At my age (currently in my late 20s) it’s common for women to get married, have a career, and then kids to boot! Even though I live in a country that steadily allows diverse lifestyles there will always be those people who will twist up their noses and ask, “Why?” interrogating me as if I committed a crime.
My parents is where I get it the most but thankfully I haven’t been asked about – it hopefully they get the picture. My father particularly who’s a fundamentalist and conservative would grill me and my ex about the reason we didn’t want children. My father would say, “That’s strange for a man not to want his own kid.” If it wasn’t that, then my mother would have prospects placed on me of what my possible kids would look like.
I’ve been called “not a real woman” by my father for not wanting kids, and during my time in my mid-twenties dealing with a toxic relationship and not having the standard American Dream supposedly like my peers despite the reality. More people in my generation are realising that we don’t have to have children and that’s okay. No one should feel pressured.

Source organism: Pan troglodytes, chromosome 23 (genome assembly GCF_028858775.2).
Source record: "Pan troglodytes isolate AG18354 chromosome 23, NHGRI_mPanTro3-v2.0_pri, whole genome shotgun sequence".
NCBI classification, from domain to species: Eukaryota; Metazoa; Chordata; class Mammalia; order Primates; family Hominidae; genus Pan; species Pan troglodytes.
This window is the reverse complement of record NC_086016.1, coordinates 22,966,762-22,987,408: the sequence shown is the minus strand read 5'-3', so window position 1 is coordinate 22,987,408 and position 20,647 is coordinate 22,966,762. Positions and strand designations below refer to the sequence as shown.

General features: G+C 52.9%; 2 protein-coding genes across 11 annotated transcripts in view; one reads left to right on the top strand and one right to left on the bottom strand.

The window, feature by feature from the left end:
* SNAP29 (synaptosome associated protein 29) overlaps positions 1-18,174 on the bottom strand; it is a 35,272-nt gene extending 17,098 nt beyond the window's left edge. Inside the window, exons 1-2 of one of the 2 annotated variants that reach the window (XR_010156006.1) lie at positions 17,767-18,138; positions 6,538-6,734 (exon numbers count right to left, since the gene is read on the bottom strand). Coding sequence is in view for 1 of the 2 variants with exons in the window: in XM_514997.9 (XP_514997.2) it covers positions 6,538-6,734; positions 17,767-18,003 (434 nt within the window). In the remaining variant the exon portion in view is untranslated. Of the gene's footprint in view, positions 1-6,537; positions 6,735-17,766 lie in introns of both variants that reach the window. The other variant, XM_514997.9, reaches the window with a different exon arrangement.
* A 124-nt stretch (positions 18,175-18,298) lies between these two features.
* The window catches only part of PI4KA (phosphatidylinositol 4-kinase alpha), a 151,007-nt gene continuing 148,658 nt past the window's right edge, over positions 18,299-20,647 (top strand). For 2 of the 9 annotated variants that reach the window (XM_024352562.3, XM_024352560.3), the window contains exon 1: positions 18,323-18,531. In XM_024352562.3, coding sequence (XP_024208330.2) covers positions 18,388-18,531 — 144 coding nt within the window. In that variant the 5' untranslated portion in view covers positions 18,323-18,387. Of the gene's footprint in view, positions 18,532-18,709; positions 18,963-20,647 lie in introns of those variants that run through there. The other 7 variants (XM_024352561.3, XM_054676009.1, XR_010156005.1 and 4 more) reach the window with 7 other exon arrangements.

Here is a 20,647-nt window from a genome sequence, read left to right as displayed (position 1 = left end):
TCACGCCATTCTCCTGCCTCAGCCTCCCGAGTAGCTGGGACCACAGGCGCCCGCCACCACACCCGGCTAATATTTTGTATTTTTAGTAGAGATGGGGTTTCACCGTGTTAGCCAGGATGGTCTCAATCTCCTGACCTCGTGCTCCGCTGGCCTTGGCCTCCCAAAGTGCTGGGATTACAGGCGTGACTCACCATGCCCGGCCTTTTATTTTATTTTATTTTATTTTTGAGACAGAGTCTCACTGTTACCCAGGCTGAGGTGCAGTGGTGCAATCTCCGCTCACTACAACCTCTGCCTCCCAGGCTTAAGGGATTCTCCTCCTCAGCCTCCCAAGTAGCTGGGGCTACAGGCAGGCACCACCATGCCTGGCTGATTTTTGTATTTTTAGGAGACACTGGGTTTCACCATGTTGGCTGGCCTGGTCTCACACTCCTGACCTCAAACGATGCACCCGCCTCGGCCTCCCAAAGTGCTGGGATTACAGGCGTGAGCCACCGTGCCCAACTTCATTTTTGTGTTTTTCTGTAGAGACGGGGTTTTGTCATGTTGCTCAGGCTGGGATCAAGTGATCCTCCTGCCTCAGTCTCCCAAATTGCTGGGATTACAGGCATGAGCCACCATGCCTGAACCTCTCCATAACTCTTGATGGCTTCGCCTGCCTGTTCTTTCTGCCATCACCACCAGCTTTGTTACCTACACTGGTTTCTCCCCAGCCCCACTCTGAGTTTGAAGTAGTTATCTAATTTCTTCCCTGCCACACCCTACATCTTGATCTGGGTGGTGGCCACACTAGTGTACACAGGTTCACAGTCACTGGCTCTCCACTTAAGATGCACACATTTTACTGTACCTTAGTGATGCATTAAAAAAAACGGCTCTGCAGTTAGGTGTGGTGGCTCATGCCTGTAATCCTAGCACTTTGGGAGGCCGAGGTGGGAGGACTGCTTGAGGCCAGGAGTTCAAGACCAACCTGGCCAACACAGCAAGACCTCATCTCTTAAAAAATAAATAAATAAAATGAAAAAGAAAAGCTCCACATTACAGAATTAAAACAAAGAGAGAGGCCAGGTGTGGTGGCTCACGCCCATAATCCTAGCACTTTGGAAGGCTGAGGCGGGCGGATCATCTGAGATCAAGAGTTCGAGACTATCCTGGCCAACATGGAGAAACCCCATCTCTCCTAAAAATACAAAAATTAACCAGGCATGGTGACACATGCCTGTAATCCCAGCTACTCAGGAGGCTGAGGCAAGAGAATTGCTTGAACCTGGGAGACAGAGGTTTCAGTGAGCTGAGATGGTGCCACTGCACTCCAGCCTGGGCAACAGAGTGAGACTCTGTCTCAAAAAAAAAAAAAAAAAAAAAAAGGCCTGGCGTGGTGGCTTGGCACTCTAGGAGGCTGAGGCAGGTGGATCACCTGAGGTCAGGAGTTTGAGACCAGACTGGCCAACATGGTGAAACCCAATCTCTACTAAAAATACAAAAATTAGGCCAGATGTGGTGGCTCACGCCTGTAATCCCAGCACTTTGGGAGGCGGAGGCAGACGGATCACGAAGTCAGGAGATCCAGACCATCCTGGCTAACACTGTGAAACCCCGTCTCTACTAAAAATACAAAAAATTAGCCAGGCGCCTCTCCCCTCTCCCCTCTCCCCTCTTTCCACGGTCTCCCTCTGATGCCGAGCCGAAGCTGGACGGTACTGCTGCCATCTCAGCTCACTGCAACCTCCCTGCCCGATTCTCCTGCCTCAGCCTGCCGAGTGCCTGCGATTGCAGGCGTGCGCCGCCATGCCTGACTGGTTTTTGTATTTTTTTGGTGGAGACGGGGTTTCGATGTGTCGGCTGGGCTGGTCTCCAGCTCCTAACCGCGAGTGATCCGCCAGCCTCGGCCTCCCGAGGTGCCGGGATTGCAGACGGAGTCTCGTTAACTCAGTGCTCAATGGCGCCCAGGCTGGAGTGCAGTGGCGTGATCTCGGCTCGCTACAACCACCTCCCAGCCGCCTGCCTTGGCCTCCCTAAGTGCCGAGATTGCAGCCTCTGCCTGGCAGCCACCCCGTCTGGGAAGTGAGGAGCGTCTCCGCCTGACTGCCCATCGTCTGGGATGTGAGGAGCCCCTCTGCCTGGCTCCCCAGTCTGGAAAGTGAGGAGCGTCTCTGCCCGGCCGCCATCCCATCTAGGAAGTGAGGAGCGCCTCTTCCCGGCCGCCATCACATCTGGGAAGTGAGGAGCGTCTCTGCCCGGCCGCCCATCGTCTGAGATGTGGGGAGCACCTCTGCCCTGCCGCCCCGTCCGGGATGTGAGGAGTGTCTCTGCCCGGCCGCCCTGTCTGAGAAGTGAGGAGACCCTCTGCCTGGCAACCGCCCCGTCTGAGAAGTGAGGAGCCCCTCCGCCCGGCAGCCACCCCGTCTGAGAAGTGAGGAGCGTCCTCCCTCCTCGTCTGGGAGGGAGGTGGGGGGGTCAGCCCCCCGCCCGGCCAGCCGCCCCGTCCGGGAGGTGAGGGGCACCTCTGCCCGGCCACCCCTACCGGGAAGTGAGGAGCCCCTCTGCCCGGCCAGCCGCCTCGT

I always knew I didn’t want kids as I wanted to live out my passions, have fun exploring, and live an alternative lifestyle. Kids didn’t fit in the picture. In addition to that, I have ADHD, I’m asexual, and growing up in a home where bullying and abuse were in my life probably pushed me further – as I never wanted any child to go through that.
If that makes me selfish, immature, and pessimistic to others then I say, “Oh well.” I couldn’t care less.
Back in my early twenties, I had made a promise to myself to heal and to truly think about the decision.
In my current life, I’m married to an asexual man who doesn’t want children as well and things couldn’t get better than this. We get to indulge in our nerd hobbies, travel, explore, have fun, and have unlimited freedom. If I were to give some advice to someone struggling with the decision to have kids I would say:
Be honest with yourself and give yourself time. Don’t let the people of your community or family push you to have kids – having kids is a lifetime commitment.